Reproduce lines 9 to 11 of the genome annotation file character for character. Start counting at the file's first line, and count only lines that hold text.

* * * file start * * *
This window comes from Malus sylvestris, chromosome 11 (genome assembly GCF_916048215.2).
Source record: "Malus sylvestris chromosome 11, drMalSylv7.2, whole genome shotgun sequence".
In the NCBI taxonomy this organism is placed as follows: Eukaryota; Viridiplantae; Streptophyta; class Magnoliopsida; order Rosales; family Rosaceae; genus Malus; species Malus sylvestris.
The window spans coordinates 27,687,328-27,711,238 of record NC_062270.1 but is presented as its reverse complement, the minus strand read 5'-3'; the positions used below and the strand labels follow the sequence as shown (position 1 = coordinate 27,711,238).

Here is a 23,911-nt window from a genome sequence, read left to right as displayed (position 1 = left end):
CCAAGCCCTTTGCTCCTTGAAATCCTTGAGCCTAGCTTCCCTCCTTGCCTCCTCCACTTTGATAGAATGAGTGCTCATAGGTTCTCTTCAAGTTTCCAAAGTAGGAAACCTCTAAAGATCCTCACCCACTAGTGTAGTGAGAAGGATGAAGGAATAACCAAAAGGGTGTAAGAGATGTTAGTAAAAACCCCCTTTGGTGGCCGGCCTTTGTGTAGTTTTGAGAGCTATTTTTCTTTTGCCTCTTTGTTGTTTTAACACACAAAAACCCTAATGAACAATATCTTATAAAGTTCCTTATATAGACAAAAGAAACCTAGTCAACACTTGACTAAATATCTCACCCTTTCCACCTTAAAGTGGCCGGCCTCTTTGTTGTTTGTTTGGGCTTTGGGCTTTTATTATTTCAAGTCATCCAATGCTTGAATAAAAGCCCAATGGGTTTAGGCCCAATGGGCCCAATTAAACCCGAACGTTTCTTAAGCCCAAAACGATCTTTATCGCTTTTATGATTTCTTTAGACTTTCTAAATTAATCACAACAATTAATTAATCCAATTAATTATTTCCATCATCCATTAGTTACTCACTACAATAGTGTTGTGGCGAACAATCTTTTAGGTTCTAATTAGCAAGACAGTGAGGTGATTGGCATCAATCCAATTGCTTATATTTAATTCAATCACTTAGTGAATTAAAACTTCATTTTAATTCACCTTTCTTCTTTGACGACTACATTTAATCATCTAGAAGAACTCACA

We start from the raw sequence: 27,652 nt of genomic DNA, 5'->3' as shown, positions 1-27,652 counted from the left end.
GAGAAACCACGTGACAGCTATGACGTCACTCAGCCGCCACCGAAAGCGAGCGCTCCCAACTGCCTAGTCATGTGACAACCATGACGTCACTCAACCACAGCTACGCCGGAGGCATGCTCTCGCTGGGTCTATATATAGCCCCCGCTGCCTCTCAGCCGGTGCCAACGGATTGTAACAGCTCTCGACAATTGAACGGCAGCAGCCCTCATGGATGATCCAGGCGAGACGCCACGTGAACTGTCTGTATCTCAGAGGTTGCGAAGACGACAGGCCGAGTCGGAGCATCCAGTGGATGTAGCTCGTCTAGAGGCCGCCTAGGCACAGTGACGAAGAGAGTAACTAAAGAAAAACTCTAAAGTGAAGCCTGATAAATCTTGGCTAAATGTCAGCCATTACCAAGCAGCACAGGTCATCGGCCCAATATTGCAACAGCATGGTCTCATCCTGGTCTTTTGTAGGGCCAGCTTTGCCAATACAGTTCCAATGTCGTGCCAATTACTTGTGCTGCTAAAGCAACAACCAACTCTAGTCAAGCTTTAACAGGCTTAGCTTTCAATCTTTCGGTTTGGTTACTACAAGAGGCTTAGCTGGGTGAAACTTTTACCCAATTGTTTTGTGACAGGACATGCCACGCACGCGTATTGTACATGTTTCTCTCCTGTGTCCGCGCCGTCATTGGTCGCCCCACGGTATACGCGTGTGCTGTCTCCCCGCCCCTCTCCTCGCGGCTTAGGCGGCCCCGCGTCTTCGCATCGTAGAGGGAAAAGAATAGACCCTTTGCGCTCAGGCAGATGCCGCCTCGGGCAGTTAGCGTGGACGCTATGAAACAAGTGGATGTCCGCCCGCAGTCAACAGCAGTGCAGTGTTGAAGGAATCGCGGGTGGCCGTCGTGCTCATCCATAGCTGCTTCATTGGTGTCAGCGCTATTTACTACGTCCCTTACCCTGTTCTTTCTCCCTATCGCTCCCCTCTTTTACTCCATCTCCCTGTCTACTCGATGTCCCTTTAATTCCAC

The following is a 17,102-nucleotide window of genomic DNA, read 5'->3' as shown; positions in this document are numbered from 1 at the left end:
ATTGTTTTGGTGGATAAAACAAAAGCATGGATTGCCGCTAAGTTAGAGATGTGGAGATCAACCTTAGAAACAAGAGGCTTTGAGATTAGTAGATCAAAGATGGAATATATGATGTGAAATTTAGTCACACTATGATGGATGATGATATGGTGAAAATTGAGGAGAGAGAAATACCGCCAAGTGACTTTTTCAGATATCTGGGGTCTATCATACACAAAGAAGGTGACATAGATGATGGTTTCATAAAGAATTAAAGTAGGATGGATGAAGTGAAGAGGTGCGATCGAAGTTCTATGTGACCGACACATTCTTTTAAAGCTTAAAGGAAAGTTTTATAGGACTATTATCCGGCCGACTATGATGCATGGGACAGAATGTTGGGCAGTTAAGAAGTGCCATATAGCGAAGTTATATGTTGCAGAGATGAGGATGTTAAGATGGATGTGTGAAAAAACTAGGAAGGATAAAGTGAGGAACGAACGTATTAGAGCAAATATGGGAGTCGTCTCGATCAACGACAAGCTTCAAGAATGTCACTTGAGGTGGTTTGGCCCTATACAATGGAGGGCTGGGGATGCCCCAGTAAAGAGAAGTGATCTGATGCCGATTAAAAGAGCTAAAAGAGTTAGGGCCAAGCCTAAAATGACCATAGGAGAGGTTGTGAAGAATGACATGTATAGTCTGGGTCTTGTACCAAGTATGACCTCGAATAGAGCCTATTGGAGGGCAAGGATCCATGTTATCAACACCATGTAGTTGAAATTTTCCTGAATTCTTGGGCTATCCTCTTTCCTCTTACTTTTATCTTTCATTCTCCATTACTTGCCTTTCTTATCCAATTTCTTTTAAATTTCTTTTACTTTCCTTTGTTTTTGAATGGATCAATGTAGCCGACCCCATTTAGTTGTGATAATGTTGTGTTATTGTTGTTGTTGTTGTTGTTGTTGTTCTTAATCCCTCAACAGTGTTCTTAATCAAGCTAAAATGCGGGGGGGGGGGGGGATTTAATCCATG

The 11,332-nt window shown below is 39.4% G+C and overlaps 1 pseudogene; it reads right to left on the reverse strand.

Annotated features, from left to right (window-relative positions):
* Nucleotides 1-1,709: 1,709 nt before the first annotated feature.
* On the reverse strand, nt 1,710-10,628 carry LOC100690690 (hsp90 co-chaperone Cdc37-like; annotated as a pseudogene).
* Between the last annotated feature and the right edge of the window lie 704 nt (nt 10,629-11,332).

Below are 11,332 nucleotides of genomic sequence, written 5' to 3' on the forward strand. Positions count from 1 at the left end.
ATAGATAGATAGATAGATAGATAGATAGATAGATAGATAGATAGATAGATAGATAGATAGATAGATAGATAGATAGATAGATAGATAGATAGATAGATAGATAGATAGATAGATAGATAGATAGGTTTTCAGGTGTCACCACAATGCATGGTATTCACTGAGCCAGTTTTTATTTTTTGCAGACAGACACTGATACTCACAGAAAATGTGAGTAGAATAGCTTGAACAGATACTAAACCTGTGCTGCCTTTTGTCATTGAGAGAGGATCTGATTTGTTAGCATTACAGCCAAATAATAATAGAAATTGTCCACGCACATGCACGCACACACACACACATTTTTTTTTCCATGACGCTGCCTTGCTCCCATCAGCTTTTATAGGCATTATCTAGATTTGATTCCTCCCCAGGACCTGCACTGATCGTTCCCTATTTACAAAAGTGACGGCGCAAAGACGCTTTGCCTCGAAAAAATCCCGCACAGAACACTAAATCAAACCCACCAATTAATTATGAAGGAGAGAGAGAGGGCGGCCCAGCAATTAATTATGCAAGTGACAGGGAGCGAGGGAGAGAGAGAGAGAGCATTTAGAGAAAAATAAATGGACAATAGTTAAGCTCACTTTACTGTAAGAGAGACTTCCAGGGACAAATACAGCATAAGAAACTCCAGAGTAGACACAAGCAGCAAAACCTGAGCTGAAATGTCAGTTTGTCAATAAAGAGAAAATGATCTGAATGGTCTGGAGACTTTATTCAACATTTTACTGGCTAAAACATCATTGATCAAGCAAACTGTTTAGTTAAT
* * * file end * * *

The following is a 17,102-nucleotide window of genomic DNA, read 5'->3' as shown; positions in this document are numbered from 1 at the left end:
ATTGTTTTGGTGGATAAAACAAAAGCATGGATTGCCGCTAAGTTAGAGATGTGGAGATCAACCTTAGAAACAAGAGGCTTTGAGATTAGTAGATCAAAGATGGAATATATGATGTGAAATTTAGTCACACTATGATGGATGATGATATGGTGAAAATTGAGGAGAGAGAAATACCGCCAAGTGACTTTTTCAGATATCTGGGGTCTATCATACACAAAGAAGGTGACATAGATGATGGTTTCATAAAGAATTAAAGTAGGATGGATGAAGTGAAGAGGTGCGATCGAAGTTCTATGTGACCGACACATTCTTTTAAAGCTTAAAGGAAAGTTTTATAGGACTATTATCCGGCCGACTATGATGCATGGGACAGAATGTTGGGCAGTTAAGAAGTGCCATATAGCGAAGTTATATGTTGCAGAGATGAGGATGTTAAGATGGATGTGTGAAAAAACTAGGAAGGATAAAGTGAGGAACGAACGTATTAGAGCAAATATGGGAGTCGTCTCGATCAACGACAAGCTTCAAGAATGTCACTTGAGGTGGTTTGGCCCTATACAATGGAGGGCTGGGGATGCCCCAGTAAAGAGAAGTGATCTGATGCCGATTAAAAGAGCTAAAAGAGTTAGGGCCAAGCCTAAAATGACCATAGGAGAGGTTGTGAAGAATGACATGTATAGTCTGGGTCTTGTACCAAGTATGACCTCGAATAGAGCCTATTGGAGGGCAAGGATCCATGTTATCAACACCATGTAGTTGAAATTTTCCTGAATTCTTGGGCTATCCTCTTTCCTCTTACTTTTATCTTTCATTCTCCATTACTTGCCTTTCTTATCCAATTTCTTTTAAATTTCTTTTACTTTCCTTTGTTTTTGAATGGATCAATGTAGCCGACCCCATTTAGTTGTGATAATGTTGTGTTATTGTTGTTGTTGTTGTTGTTGTTGTTCTTAATCCCTCAACAGTGTTCTTAATCAAGCTAAAATGCGGGGGGGGGGGGGGATTTAATCCATG

The 11,332-nt window shown below is 39.4% G+C and overlaps 1 pseudogene; it reads right to left on the reverse strand.